- Industries across the country are beginning to impose the COVID-19 vaccine, sometimes firing unvaccinated workers.
- However, the proportion of redundant workers to vaccinated and employed workers is extremely small.
- Without alternative methods of compliance such as regular testing, however, industries risk a shortage of staff.
Major players in the aerospace industry, medical industry and education system have each threatened to fire employees who refuse the COVID-19 vaccination. So far, the vaccination mandates have been an exciting success in increasing the number of vaccinations.
And while it’s easy to get caught up in the headlines about dozens or hundreds of employees fired from a large company for not complying with vaccination mandates, it’s more important to look at the larger proportion of employees who were does not fired and complied with the rules in the first place.
Eg. The Houston Methodist, one of Houston’s largest medical systems, announced it was firing 153 of its employees for failing to get the plug by June. And while a group of its fired employees have been outspoken about the decision, comparing Methodist’s vaccination demands to Nazi concentration camps, the vast majority of its staff base has been vaccinated: The 153 fired employees make up less than one percent of Methodist’s 24,947 employees.
The Houston Methodist is not alone.
Novant Health, a hospital system in North Carolina, previously announced similar vaccination requirements for its employees. While the company said it had fired 375 of its employees, it is still a small amount for Novant Health as a whole: according to the system’s spokesman, it is only about 1% of the company’s total workforce.
At the request of the Biden administration, several airlines have also begun rolling out a vaccination mandate to their employees, but United Airlines were the first to actually fire employees who were out of compliance with the rule. While United Airlines originally said it planned to lay off 600 of its employees, it ended up firing only 320 or less than half a percent of its 67,000 employees.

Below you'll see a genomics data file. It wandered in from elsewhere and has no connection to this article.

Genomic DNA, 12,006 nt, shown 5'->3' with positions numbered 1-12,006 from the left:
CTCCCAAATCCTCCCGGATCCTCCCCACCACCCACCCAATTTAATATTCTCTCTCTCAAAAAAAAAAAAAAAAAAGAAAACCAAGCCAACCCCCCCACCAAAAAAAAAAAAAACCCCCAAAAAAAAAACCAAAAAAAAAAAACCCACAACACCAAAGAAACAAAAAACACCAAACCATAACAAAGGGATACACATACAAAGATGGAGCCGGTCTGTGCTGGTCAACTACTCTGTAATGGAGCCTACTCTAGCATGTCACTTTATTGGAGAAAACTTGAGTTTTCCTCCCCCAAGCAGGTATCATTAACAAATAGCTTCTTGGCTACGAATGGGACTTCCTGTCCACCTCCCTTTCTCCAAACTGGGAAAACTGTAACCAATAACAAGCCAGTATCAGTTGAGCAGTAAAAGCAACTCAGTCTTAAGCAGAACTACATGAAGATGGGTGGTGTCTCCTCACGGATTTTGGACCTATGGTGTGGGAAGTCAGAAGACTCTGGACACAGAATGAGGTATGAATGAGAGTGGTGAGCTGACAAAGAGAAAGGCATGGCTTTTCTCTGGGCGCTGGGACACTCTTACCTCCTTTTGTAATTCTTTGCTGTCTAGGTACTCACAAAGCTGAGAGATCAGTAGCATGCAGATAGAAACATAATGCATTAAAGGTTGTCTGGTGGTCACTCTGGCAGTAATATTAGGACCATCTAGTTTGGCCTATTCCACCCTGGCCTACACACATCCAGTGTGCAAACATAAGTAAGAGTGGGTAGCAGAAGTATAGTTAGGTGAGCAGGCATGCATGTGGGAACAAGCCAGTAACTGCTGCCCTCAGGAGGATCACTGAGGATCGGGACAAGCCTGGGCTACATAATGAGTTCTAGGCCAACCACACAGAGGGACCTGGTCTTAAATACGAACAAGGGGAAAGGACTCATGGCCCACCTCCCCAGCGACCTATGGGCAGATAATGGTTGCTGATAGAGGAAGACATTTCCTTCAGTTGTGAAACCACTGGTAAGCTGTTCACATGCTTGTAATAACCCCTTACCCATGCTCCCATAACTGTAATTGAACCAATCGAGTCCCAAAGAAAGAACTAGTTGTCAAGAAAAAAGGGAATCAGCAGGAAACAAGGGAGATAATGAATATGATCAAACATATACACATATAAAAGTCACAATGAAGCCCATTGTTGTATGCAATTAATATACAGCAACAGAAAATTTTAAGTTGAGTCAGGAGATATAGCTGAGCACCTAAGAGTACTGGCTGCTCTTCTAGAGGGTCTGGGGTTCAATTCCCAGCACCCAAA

Vaccine mandates are also beginning to address local education systems. As of Monday, elementary school teachers in New York City must be vaccinated to work and have offered some resistance.
The New York Department of Education said about 95% of its staff have already been vaccinated with the United Federation of Teachers, which says the number could be as high as 97% of the city’s 78,000 teachers, meaning there are less than 3,000 teachers in the city that is out of conformity.
Mandates pose an inherent risk of staff shortages
Company-wide vaccine mandates have been shown to increase the organization’s vaccine numbers, but can cost a price: If enough workers persevere, it can be detrimental to the functioning of the company or industry.
While United Airlines has not had a hard time getting its employees vaccinated, the American Pilots Association recently warned that the industry could see deficiencies if there are no “alternative ways to comply,” such as regular testing.
School districts are also at risk when imposing vaccines. But at least New York City is already on top of it: New York City Schools Chancellor Meisha Ross Porter said Friday that the system has more than enough vaccinated substitute teachers ready to cater for any unvaccinated full-time employees.
Despite the high proportion of vaccinated staff, the decision to impose COVID-19 vaccines on medical systems carries major risks: Many healthcare facilities are already facing staff shortages due to burnout, violent patients and poor working conditions, leading to fewer vacant patient beds and longer waiting time for patients.
Medical staff were in short supply even before vaccination mandates began, which means that access to high-quality healthcare can become even more difficult if enough layoffs occur and the shortage worsens.
President Joe Biden’s vaccination mandate for federal employees, contractors, and companies with more than 100 employees begins Nov. 23, giving ample time for unvaccinated workers to be vaccinated before the consequences are trained.
The United States administers an average of approximately 741,000 COVID-19 vaccine doses each day, according to the New York Times’ vaccination tracking. About two-thirds of adults in the country are fully vaccinated.